The santoku knife is increasingly becoming a common sight in the kitchen, both at home and the restaurant. To the untrained eye, it is just another knife. But there are important differences between the santoku and the familiar chef’s knife that define their distinctive roles in the kitchen. Here, we’ll take a quick and dirty look at santoku vs chef’s knife and see what sets them apart.
Santoku Knife vs Chef’s Knife: A Quick Rundown
As general-purpose knives, the santoku and chef’s knife are both designed to be kitchen workhorses— to handle essential cutting tasks like chopping, slicing, dicing and mincing. They find wide acceptance among professionals and novices alike because they both have a niche to fill.
Before looking at their differences, let’s first see how they are similar. They are the most commonly-used knives in both the professional and home kitchens, and can often be seen side by side on the chopping board.
Their blades can be made of steel or ceramic. Professional chefs generally prefer steel because it is more versatile and resilient. Ceramic knives, however, find popular use in home kitchens thanks to their no fuss, no muss nature.
The steel of a typical santoku blade contains more carbon than that of a chef’s knife, giving it higher hardness as well as higher brittleness. In the world of steel, hardness and toughness are inversely proportional. A hard blade is more brittle and prone to chipping. A tough blade is more resilient but can’t obtain superior sharpness.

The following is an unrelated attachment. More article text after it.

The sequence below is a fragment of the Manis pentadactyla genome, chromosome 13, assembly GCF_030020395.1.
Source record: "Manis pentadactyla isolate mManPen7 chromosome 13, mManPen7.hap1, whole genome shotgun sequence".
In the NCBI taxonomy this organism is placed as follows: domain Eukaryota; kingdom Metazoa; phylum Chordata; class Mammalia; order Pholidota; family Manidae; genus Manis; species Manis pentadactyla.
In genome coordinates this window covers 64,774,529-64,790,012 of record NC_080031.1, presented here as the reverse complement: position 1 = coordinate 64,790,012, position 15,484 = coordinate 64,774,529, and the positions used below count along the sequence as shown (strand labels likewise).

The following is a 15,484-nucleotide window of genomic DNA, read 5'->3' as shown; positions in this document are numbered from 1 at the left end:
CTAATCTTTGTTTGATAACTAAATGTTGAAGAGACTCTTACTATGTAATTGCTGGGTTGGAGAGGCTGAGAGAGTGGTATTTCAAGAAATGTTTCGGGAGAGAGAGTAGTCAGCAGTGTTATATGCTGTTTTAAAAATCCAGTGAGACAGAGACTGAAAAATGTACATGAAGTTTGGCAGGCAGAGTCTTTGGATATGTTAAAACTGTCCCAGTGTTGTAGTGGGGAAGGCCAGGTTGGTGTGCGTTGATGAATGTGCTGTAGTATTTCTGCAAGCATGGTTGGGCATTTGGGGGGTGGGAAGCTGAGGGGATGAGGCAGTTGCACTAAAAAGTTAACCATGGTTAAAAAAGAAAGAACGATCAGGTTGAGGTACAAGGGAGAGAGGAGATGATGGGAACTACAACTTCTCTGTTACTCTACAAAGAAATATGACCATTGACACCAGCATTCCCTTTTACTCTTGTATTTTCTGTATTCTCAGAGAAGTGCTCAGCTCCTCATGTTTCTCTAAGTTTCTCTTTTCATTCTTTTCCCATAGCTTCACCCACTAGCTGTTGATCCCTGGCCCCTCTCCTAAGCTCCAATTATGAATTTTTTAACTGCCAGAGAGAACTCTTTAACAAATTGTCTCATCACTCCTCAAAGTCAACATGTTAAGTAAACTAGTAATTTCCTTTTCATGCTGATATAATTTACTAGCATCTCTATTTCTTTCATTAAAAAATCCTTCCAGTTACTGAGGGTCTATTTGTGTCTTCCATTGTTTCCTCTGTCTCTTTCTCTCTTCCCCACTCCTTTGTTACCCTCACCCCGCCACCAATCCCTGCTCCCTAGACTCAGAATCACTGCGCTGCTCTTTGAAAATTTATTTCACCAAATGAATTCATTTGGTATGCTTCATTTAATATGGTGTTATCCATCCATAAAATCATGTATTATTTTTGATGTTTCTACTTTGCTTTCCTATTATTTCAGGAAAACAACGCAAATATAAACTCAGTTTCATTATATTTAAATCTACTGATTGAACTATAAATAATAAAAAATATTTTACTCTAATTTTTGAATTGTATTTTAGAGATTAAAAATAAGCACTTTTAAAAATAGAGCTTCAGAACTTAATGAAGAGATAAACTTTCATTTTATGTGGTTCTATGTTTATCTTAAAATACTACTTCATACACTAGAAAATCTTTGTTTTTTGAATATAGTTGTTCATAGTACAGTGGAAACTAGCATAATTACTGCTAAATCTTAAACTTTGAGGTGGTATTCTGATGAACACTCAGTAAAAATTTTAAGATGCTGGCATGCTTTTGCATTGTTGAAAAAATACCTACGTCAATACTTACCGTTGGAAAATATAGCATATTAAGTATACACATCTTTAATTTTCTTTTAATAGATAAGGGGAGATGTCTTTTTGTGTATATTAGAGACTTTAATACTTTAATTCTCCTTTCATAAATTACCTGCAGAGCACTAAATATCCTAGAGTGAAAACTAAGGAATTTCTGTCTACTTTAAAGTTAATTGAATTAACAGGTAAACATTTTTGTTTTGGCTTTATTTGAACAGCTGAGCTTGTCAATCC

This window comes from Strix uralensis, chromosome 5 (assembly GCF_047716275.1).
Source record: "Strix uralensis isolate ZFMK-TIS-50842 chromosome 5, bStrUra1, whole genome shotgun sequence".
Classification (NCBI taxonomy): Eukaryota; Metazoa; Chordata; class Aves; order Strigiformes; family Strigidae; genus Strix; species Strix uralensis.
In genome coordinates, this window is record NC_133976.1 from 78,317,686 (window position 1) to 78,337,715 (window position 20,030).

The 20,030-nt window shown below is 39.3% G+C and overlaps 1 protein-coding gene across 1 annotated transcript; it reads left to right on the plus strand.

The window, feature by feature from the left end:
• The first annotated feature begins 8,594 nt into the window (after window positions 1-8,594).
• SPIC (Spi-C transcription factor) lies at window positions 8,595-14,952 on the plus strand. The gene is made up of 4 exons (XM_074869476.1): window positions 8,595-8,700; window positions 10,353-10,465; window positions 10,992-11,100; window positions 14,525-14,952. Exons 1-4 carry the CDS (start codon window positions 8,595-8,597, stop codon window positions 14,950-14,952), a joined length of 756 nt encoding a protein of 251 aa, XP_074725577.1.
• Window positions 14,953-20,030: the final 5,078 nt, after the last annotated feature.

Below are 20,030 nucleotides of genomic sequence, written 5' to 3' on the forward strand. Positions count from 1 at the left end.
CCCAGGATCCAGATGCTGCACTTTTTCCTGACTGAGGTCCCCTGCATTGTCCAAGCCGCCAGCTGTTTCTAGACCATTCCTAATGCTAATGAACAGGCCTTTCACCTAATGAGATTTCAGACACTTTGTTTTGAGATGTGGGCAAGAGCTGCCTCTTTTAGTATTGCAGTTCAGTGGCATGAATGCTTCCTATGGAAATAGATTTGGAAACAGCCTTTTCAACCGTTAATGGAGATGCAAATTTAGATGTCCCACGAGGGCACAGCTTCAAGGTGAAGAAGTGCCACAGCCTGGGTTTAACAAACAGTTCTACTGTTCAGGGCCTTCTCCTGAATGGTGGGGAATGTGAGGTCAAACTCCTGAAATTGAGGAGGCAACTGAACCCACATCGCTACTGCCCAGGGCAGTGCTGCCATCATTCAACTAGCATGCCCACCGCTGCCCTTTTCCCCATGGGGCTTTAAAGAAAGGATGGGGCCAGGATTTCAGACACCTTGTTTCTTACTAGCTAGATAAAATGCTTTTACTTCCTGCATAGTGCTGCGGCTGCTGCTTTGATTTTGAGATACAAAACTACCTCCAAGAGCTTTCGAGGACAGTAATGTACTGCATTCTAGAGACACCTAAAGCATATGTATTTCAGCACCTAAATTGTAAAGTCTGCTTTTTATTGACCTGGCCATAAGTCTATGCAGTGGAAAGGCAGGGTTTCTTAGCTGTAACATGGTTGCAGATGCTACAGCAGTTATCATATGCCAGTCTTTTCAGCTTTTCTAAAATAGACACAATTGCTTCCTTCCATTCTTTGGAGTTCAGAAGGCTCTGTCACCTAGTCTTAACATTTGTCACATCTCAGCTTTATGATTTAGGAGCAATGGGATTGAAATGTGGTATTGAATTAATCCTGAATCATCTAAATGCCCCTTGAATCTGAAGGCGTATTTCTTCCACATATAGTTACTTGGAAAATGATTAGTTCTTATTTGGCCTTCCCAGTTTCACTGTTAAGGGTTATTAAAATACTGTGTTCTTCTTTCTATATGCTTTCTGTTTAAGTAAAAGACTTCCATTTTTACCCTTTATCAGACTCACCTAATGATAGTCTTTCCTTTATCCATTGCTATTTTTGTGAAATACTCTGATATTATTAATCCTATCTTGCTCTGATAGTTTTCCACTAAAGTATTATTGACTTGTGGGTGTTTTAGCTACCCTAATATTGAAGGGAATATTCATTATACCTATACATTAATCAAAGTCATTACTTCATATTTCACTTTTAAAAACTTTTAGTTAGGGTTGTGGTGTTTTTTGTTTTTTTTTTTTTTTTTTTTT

Because of this, the tough chef’s knife is easier to maintain and sharpen. Santoku can hold a sharp edge better, yet cannot withstand violent contacts with hard objects. It also requires more care to prevent rust, and therefore should be wiped dry after each wash.
The santoku and chef’s knife are shaped the way they are because of generations of use by cooks, and improvements by blacksmiths. One from the West and one from the East, their features cater to ingredients and cooking methods unique to their original parts of the world.
Santoku and chef’s knife features summary.
|Feature||Santoku Knife||Chef’s Knife|
|Blade shape||Sheep’s foot||Drop-point|
|Blade length||5-8 in.||7-10 in.|
|Edge grind angle||10-12°||15-20°|
Since the function of a knife is first and foremost for cutting, the shape of its blade determines everything the knife is intended to do. The main difference between the santoku and chef’s knife stems from the shapes of their blades.
The blade of the chef’s knife assumes a drop-point shape, with the edge making a gradual curve from the heel to the tip. This makes the blade very well-suited for “rocking” cuts. Whereas, the santoku’s blade is thinner, takes on a sheep’s foot shape and is practically straight. Because of this, the santoku is a slicer or chopper rather than a rocker.
Grantons are a feature found on many santoku blades. These are oval depressions on the blade designed to create air pockets between the blade and the material being cut, thus preventing sticking.
Another important difference is the way the edge is sharpened. On a typical santoku, the bevel angle on each side is 10° to 12°, leading to a combined total of 20° - 24°. Compare this to the combined angle of 30° to 40° on a chef’s knife, the difference is substantial. This sharpness, accompanied by a thin blade and friction-reducing grantons, makes the santoku a superior slicer.